• Technavio predicts that 41% of the growth in the corporate elearning market from 2020 through 2024 will come from the APAC region. The region also led the market in 2019.
  • Elearning in Asia is complicated by the large number of languages spoken in the region. India has more than 30 languages that at least 1 million people speak. Many of these languages also use their own systems and scripts, further complicating things. However, Southeast Asian forum ASEAN, uses English as their working language, which means some elearning can likely be presented in English, but other languages will also need to be accommodated.
  • One of the factors driving growth in the region is "robust growth of the manufacturing and financial sectors in the region has increased the adoption of automation at the workplace," which has "necessitated the need for corporate e-learning solutions to improve employee skills to use new technologies."


  • The size of the elearning market in Africa in 2013 was $332.9 million, with it expected to increase to $512.7 million by 2016. There was no indication what portion of the revenue was related to corporate elearning.
  • From 2000 to 2016, Africa's GDP grew at an average rate of 4.6% per year. Projections through 2022 indicate annual GDP growth of 3.9%.
  • Learning News has been publishing the Movers and Shakers in Corporate Online Learning list for at least 9 years. In 2008, they published a similar list that was exclusively focused on Africa. This seems to indicate growth in the industry.
  • Overall, the elearning market in Africa is a small piece ($792 million) of the global market ($190 billion). Please note these figures are for elearning, not corporate elearning.
  • McKinsey reports that there are huge opportunities for companies in Africa. Most of the multinational companies that have entered the region are based in South Africa.

Region of Focus

  • Based on the data collected, Asia appears to have the largest upside in the corporate elearning market. This is mainly due to the fact that the region is expected to account for 41% of growth in the industry through 2024, and that its projected GDP growth is higher than the other regions.
  • Additionally, the widespread adoption of automation in the region increases the need for training.

Corporate Elearning Companies in Asia

We began our search for the top corporate elearning companies in Asia on industry sites such as eLearning Industry and Learning Solutions, as well as business consolidation sites such as Crunchbase. While this allowed us to find a paywalled list of elearning companies in Asia, and a list of top elearning platforms for business that was not Asia specific, we were not able to find any publicly available information on the largest players in Asia.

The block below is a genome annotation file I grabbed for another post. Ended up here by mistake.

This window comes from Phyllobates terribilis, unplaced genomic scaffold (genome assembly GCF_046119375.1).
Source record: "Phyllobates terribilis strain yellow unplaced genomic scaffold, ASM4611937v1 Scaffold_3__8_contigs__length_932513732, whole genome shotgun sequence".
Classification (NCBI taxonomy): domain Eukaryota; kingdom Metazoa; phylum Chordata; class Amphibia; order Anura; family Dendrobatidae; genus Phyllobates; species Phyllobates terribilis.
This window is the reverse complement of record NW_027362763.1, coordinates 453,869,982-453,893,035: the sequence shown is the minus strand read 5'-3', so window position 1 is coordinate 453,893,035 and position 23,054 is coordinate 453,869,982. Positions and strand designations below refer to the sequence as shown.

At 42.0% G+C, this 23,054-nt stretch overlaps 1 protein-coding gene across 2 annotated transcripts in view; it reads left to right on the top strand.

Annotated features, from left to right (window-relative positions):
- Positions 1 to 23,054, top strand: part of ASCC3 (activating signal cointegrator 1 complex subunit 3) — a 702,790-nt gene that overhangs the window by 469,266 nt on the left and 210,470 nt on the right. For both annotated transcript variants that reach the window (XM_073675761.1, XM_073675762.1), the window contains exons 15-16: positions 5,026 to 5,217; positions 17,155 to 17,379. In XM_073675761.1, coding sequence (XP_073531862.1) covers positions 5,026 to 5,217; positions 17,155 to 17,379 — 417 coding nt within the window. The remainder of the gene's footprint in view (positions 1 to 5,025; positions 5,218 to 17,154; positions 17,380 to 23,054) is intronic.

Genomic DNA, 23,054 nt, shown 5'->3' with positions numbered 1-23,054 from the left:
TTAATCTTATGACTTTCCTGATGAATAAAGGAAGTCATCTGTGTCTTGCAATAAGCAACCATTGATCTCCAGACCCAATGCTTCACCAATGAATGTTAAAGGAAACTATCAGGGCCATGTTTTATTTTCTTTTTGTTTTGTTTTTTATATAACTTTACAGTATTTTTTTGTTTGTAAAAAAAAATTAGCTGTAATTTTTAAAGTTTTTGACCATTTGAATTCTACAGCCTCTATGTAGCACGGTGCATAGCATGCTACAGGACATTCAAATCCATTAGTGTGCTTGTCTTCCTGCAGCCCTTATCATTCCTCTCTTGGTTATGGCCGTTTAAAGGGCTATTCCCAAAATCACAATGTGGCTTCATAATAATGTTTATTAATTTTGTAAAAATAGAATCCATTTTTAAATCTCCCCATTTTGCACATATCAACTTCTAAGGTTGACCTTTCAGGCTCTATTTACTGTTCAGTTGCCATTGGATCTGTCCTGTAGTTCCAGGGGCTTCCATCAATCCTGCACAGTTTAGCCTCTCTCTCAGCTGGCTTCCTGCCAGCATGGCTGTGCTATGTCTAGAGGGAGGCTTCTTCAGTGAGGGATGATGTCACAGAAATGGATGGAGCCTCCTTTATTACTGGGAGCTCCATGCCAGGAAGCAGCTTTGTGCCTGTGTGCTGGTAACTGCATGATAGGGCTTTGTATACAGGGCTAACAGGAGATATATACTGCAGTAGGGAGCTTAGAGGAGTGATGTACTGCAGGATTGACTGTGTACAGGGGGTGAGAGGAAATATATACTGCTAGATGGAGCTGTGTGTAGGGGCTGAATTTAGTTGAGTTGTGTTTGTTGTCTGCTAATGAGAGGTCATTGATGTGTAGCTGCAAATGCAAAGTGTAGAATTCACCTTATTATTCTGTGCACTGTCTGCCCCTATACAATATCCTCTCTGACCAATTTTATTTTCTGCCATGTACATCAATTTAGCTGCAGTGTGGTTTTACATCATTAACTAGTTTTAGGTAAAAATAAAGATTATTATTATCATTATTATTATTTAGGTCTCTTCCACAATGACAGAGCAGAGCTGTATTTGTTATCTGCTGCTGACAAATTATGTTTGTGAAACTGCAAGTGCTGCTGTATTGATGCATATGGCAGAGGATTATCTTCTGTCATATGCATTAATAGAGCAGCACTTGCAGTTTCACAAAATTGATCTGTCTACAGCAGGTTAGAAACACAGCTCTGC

With no publicly available lists, we next attempted to compile our own list. Industry reports on the global corporate elearning market provided lists of key players, but the data on the Asian region was paywalled and not publicly accessible. Therefore, to compile a list of some key players in Asia, we started with the list of global players identified in three reports, and then attempted to narrow it down. According to Research and Markets, some of the global top players in the corporate elearning space are Infor, SAP, Adobe, Oracle, 24x7 Learning, SkillSoft Corporation, Digital Ignite, Adrenna, CERTPOINT Systems, Blatant Media Corporation, GeoMetrix Data Systems Inc., AllenComm, G-Cube, Tata Interactive Systems, CommLab India, and City & Guilds Group. Technavio identifies several key players in the industry as Articulate Global Inc., City & Guilds Group, CommLab India LLP, D2L Corp., Designing Digitally, Inc., EI Design, G-Cube, GP Strategies Corp., PeopleFluent Holdings Corp., and Skillsoft Corp. MENAFN also identified some key players in the industry as Oracle, Infor, SAP, Adrenna, SkillSoft, 24x7 Learning, CERTPOINT Systems, GeoMetrix Data Systems, Digital Ignite, and Blatant Media Corporation.

The companies that are on multiple lists are SAP, Oracle, 24x7 Learning, SkillSoft, Digital Ignite, Adrenna, CERTPOINT Systems, Blatant Media Corporation, G-Cube, CommLab India, City & Guilds Group, GeoMetrix, and Infor. We examined each of these companies to determine which ones were headquartered in Asia and found that only 24x7 Learning and CommLab India are located in Asia, specifically India.

It is likely that many of the companies listed above operate in Asia, but many of them are private companies that do not disclose many details about their operations, and the ones that are public did not provide the necessary breakdown needed to determine their revenue specific to corporate elearning in Asia. This means we were unable to compile a list of the top players along with their market share. Please note, even if revenue had been found, market share could not be calculated because we do not have a current total market size for the corporate elearning industry in Asia. Below we provide some helpful findings related to the corporate elearning industry in Asia.